On October 3, 1995, smoke from the remains of an illegal campfire was spotted at Point Reyes National State Park in northern California. Over the next week, just over 12,000 acres burned, most of it concentrated at Mt. Vision in Point Reyes National Seashore, and several dozen homes were razed. Some 70 percent of the plant life in the area ranging from northern coastal scrub and salt marsh to Bishop pines and Douglas firs was lost. By the time the fire was declared under control on October 16, over 2,000 firefighters had been involved in the effort to quash the flames.
Mycorrhizal fungi such as Rhizopogon salebrosus play a key role in maintaining various ecosystems. R. salebrosus is usually among the fungi found in areas where pine trees and Douglas firs have re-established themselves after severe ecological disturbances such as the 1995 Mt. Vision fire. The symbiotic fungus is also the model organism used to study mycorrhizal-mediated carbon transfers between plants, and for studying interactions between plants and fungi that don’t involve photosynthesis.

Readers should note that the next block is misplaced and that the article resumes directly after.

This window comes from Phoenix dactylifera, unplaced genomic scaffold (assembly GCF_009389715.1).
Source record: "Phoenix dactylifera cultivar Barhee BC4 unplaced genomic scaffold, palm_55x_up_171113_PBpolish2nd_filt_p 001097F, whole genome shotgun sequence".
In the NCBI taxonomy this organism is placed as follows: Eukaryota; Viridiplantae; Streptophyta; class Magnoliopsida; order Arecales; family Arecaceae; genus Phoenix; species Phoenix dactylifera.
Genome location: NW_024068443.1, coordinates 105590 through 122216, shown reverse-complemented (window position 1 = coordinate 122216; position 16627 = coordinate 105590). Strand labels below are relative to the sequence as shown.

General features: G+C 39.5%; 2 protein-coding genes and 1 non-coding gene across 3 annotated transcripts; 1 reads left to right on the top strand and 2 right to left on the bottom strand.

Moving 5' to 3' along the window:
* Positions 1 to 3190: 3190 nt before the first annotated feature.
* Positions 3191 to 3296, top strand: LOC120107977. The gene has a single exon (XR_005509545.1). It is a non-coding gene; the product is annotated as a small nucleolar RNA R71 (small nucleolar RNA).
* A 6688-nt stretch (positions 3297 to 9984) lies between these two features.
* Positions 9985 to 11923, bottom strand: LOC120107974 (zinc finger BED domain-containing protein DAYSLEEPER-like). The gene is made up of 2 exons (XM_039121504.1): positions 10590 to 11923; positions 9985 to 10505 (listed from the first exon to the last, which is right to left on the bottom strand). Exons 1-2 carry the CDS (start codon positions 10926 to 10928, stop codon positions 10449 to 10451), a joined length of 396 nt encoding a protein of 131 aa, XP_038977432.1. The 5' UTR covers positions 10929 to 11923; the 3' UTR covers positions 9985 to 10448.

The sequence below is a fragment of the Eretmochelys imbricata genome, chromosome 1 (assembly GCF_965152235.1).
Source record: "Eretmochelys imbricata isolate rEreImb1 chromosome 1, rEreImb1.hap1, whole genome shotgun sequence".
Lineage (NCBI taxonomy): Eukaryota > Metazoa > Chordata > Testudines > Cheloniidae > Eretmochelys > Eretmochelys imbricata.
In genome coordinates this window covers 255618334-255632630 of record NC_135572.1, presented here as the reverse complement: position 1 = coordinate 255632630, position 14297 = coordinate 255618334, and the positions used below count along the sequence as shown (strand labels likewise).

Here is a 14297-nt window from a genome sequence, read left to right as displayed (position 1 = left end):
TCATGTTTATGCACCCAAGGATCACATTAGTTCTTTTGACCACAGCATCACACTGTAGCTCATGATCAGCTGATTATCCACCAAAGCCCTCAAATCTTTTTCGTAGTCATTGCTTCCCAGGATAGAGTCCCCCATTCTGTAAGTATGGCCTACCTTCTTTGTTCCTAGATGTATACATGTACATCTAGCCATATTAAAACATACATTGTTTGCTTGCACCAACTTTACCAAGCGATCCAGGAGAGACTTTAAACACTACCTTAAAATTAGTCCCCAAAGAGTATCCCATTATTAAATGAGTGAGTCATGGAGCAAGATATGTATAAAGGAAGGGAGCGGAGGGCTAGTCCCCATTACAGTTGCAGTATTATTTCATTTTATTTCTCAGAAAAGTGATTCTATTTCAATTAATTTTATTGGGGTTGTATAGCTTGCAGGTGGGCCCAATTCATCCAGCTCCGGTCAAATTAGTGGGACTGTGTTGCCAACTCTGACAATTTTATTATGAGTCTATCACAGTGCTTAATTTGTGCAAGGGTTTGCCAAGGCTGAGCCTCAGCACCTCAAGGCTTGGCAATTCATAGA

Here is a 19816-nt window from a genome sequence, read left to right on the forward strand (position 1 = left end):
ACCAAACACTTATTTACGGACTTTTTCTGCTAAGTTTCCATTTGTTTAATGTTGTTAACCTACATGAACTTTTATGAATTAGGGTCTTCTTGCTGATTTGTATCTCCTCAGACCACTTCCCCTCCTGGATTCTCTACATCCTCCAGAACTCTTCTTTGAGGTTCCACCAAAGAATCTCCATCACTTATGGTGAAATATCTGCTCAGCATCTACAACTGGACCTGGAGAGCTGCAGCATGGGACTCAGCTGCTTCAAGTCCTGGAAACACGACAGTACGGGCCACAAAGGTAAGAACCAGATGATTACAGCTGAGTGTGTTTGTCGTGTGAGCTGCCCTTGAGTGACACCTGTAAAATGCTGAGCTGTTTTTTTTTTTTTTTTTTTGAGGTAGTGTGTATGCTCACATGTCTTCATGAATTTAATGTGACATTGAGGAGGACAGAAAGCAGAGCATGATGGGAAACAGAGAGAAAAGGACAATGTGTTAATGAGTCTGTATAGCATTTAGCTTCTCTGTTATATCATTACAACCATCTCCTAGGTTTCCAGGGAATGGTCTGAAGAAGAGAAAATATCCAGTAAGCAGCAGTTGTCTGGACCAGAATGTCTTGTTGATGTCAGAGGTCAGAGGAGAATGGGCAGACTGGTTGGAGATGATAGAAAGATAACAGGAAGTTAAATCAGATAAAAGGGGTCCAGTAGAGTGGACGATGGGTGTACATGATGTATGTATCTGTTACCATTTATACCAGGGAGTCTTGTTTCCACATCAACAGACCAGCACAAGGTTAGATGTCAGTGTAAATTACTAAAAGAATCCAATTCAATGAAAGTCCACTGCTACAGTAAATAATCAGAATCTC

Principal Investigators: Thomas Bruns, Univ. of California, Berkeley
Program: CSP 2009